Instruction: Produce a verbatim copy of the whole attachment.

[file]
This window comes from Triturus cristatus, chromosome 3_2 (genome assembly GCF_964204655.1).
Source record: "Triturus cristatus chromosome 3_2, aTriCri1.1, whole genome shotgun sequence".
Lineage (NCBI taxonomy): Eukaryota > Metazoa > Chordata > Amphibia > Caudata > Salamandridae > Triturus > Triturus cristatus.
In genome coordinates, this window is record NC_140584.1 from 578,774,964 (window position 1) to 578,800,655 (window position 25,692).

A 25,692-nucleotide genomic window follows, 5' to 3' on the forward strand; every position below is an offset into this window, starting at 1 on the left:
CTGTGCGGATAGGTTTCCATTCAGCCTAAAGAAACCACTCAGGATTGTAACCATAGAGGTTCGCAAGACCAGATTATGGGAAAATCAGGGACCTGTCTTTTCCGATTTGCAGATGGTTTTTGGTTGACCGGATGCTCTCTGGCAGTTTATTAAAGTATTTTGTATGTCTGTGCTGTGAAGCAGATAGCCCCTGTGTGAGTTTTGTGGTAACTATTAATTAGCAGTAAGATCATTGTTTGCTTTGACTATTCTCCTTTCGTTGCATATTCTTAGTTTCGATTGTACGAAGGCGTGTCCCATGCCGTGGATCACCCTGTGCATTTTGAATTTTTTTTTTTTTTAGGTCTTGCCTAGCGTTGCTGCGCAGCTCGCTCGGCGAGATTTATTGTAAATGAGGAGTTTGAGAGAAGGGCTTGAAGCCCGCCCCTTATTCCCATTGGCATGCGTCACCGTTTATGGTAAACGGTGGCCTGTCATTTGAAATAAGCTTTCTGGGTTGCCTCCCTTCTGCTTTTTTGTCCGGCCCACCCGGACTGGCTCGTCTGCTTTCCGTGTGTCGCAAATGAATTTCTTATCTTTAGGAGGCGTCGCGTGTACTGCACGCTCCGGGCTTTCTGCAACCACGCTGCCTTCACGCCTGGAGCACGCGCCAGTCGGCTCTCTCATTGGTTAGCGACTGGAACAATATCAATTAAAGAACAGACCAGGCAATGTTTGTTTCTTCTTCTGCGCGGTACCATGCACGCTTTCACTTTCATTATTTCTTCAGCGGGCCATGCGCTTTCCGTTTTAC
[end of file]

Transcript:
This window comes from Triturus cristatus, chromosome 3_2 (genome assembly GCF_964204655.1).
Source record: "Triturus cristatus chromosome 3_2, aTriCri1.1, whole genome shotgun sequence".
Lineage (NCBI taxonomy): Eukaryota > Metazoa > Chordata > Amphibia > Caudata > Salamandridae > Triturus > Triturus cristatus.
In genome coordinates, this window is record NC_140584.1 from 578,774,964 (window position 1) to 578,800,655 (window position 25,692).

A 25,692-nucleotide genomic window follows, 5' to 3' on the forward strand; every position below is an offset into this window, starting at 1 on the left:
CTGTGCGGATAGGTTTCCATTCAGCCTAAAGAAACCACTCAGGATTGTAACCATAGAGGTTCGCAAGACCAGATTATGGGAAAATCAGGGACCTGTCTTTTCCGATTTGCAGATGGTTTTTGGTTGACCGGATGCTCTCTGGCAGTTTATTAAAGTATTTTGTATGTCTGTGCTGTGAAGCAGATAGCCCCTGTGTGAGTTTTGTGGTAACTATTAATTAGCAGTAAGATCATTGTTTGCTTTGACTATTCTCCTTTCGTTGCATATTCTTAGTTTCGATTGTACGAAGGCGTGTCCCATGCCGTGGATCACCCTGTGCATTTTGAATTTTTTTTTTTTTTAGGTCTTGCCTAGCGTTGCTGCGCAGCTCGCTCGGCGAGATTTATTGTAAATGAGGAGTTTGAGAGAAGGGCTTGAAGCCCGCCCCTTATTCCCATTGGCATGCGTCACCGTTTATGGTAAACGGTGGCCTGTCATTTGAAATAAGCTTTCTGGGTTGCCTCCCTTCTGCTTTTTTGTCCGGCCCACCCGGACTGGCTCGTCTGCTTTCCGTGTGTCGCAAATGAATTTCTTATCTTTAGGAGGCGTCGCGTGTACTGCACGCTCCGGGCTTTCTGCAACCACGCTGCCTTCACGCCTGGAGCACGCGCCAGTCGGCTCTCTCATTGGTTAGCGACTGGAACAATATCAATTAAAGAACAGACCAGGCAATGTTTGTTTCTTCTTCTGCGCGGTACCATGCACGCTTTCACTTTCATTATTTCTTCAGCGGGCCATGCGCTTTCCGTTTTAC